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Exploration experience gained in specific salt basins of West Africa may not be directly applicable to other salt basins along the entire passive margin. To conduct a comparative structural analysis, regional reflection seismic transects were constructed across the salt basins of Morocco, Senegal, Guinea-Bissau, Equatorial Guinea, Gabon and Angola.

Regional-scale similarities of the salt basins include the progressive complication of salt-related structures basinward, the change from an extensional domain on the shelf to a compressional domain on the slope and the presence of a toe-thrust front at the oceanward edge of the basins. Regional-scale differences are partly attributed to the relative stratigraphic position of the salt in relation to the rift history.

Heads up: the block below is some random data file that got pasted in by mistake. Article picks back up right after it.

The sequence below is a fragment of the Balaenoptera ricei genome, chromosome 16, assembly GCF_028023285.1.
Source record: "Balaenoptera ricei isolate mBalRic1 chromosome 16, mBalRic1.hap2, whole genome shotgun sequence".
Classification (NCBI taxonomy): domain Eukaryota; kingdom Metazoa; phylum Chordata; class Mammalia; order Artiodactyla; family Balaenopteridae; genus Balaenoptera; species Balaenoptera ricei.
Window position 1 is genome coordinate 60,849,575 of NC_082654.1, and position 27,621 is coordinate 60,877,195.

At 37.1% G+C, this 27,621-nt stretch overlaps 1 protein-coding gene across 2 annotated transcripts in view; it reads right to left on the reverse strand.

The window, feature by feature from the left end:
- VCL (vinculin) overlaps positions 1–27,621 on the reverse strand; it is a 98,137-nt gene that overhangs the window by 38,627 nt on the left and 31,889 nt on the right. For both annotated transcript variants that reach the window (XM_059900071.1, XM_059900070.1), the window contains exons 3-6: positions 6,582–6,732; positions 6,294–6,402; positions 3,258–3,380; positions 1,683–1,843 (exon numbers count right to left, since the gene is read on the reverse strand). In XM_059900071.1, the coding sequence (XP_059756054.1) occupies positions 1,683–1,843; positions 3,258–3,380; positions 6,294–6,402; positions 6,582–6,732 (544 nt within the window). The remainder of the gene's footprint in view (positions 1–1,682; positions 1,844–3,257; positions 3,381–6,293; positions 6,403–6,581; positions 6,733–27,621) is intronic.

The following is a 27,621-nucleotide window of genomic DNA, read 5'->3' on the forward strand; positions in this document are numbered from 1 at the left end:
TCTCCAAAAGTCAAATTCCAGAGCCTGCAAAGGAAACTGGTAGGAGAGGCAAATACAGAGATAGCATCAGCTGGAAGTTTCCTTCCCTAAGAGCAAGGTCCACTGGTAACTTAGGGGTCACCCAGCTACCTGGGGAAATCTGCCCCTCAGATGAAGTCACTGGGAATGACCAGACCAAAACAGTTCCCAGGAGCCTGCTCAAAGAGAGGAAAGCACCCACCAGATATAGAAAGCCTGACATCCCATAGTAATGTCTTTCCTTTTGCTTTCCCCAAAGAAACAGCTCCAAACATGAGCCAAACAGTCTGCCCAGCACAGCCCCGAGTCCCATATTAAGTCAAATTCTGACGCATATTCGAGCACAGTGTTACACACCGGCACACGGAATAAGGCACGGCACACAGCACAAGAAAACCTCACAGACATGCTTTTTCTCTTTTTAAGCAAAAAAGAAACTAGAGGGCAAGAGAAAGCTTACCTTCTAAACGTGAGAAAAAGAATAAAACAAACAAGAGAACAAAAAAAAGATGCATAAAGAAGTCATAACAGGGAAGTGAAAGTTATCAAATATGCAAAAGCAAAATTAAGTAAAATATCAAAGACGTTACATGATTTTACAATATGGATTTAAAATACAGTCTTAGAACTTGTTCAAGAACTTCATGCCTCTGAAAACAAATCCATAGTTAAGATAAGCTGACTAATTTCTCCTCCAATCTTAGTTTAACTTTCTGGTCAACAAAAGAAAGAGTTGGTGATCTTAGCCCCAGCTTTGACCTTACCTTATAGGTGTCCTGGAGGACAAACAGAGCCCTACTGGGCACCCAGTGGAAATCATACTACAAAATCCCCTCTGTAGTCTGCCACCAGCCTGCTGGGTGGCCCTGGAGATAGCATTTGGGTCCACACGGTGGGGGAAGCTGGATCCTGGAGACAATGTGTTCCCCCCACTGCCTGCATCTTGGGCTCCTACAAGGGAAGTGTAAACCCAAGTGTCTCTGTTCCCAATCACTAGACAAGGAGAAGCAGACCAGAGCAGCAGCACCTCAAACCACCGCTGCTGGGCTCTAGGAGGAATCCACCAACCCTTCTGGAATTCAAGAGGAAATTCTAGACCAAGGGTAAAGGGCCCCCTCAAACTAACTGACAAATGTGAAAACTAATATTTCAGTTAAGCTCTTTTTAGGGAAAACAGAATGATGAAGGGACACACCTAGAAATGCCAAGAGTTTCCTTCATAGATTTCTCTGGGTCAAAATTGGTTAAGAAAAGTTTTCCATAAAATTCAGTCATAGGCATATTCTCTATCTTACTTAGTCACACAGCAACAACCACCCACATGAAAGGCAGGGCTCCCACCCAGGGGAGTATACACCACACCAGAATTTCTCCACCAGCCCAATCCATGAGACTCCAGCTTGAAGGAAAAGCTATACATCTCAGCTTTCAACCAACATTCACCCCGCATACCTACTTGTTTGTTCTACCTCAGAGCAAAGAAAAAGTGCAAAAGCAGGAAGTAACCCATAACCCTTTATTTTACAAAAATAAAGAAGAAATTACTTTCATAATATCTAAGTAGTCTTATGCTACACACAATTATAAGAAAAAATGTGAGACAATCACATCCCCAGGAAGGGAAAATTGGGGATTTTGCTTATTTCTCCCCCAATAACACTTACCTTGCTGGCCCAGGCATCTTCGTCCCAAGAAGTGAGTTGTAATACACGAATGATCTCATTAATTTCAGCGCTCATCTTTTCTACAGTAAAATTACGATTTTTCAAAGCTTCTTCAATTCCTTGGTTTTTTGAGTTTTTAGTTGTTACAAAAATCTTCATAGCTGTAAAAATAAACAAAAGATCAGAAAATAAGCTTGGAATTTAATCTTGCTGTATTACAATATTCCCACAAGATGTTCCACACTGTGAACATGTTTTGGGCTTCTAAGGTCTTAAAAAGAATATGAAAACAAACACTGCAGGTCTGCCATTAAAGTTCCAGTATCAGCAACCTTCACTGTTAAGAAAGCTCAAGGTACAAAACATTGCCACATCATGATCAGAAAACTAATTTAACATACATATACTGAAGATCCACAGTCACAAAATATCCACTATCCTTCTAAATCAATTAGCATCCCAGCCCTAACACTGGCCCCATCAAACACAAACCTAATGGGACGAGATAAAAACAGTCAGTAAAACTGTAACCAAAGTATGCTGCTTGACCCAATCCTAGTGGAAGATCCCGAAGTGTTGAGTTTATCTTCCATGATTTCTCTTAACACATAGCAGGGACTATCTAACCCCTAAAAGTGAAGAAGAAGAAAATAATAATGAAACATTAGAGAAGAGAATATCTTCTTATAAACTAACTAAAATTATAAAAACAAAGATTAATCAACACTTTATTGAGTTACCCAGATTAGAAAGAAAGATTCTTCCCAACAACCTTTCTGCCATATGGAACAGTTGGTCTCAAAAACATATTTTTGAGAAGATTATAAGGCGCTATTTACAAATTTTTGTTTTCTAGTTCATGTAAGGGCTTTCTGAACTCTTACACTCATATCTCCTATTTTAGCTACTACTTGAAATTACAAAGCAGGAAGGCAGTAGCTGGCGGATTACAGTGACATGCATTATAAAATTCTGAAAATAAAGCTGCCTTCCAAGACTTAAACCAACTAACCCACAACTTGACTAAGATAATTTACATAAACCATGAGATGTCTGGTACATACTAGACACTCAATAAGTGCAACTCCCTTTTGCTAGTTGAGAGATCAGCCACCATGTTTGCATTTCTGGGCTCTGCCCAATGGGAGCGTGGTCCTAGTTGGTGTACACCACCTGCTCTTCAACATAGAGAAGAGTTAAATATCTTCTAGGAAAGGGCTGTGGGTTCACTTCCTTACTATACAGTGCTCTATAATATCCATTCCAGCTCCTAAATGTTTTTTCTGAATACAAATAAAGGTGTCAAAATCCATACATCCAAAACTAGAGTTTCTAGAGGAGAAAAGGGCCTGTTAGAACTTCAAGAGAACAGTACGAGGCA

In the better-known post-rift salt basins of Equatorial Guinea, Gabon, Congo and Angola updip extension is represented by a broad rafted domain balanced by downdip contraction in the form of salt tongues, canopies and a toe-thrust zone. The efficiency of this gravity sliding/spreading across the whole margin is due to the more or less uniform original distribution of Aptian salt in the post-rift succession forming a continuous detachment level.

In contrast, the typically uneven original distribution of the Late Triassic and Early Jurassic syn-rift salt in Morocco, Mauritania, Senegal, The Gambia and Guinea-Bissau is due to basement highs separating rift half-grabens and creating a different structural pattern. Individual salt structures, such as pillows and diapirs, originated from isolated patches of the autochthonous salt. In the case of syn-rift salt, updip extension may not always be the ultimate driving force for the contractional salt-deformation downdip.

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